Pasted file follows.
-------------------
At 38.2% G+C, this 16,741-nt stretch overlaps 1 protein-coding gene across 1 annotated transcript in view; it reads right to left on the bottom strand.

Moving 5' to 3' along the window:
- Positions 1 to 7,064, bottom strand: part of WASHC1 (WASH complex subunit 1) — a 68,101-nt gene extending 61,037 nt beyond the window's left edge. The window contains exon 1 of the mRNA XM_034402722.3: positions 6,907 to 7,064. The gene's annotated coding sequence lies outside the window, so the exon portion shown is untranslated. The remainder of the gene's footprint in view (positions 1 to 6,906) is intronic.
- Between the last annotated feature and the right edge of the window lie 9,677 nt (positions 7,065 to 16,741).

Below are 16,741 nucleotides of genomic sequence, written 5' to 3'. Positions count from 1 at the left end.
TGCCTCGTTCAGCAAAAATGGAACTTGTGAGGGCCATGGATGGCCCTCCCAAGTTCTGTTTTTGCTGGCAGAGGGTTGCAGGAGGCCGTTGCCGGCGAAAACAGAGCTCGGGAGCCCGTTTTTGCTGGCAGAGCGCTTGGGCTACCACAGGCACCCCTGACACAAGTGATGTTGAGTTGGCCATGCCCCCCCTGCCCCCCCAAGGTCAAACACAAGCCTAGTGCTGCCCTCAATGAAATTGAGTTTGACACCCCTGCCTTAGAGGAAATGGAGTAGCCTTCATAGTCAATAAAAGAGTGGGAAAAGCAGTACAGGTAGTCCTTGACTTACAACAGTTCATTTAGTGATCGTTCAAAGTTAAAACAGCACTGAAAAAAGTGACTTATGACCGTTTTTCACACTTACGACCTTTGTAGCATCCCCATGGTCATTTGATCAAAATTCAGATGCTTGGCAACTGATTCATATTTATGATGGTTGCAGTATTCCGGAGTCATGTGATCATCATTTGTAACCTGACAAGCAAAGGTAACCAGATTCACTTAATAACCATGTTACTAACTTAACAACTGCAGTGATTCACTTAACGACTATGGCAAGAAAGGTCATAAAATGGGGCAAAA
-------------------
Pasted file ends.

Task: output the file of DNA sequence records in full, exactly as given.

At 38.2% G+C, this 16,741-nt stretch overlaps 1 protein-coding gene across 1 annotated transcript in view; it reads right to left on the bottom strand.

Moving 5' to 3' along the window:
- Positions 1 to 7,064, bottom strand: part of WASHC1 (WASH complex subunit 1) — a 68,101-nt gene extending 61,037 nt beyond the window's left edge. The window contains exon 1 of the mRNA XM_034402722.3: positions 6,907 to 7,064. The gene's annotated coding sequence lies outside the window, so the exon portion shown is untranslated. The remainder of the gene's footprint in view (positions 1 to 6,906) is intronic.
- Between the last annotated feature and the right edge of the window lie 9,677 nt (positions 7,065 to 16,741).

Below are 16,741 nucleotides of genomic sequence, written 5' to 3'. Positions count from 1 at the left end.
TGCCTCGTTCAGCAAAAATGGAACTTGTGAGGGCCATGGATGGCCCTCCCAAGTTCTGTTTTTGCTGGCAGAGGGTTGCAGGAGGCCGTTGCCGGCGAAAACAGAGCTCGGGAGCCCGTTTTTGCTGGCAGAGCGCTTGGGCTACCACAGGCACCCCTGACACAAGTGATGTTGAGTTGGCCATGCCCCCCCTGCCCCCCCAAGGTCAAACACAAGCCTAGTGCTGCCCTCAATGAAATTGAGTTTGACACCCCTGCCTTAGAGGAAATGGAGTAGCCTTCATAGTCAATAAAAGAGTGGGAAAAGCAGTACAGGTAGTCCTTGACTTACAACAGTTCATTTAGTGATCGTTCAAAGTTAAAACAGCACTGAAAAAAGTGACTTATGACCGTTTTTCACACTTACGACCTTTGTAGCATCCCCATGGTCATTTGATCAAAATTCAGATGCTTGGCAACTGATTCATATTTATGATGGTTGCAGTATTCCGGAGTCATGTGATCATCATTTGTAACCTGACAAGCAAAGGTAACCAGATTCACTTAATAACCATGTTACTAACTTAACAACTGCAGTGATTCACTTAACGACTATGGCAAGAAAGGTCATAAAATGGGGCAAAA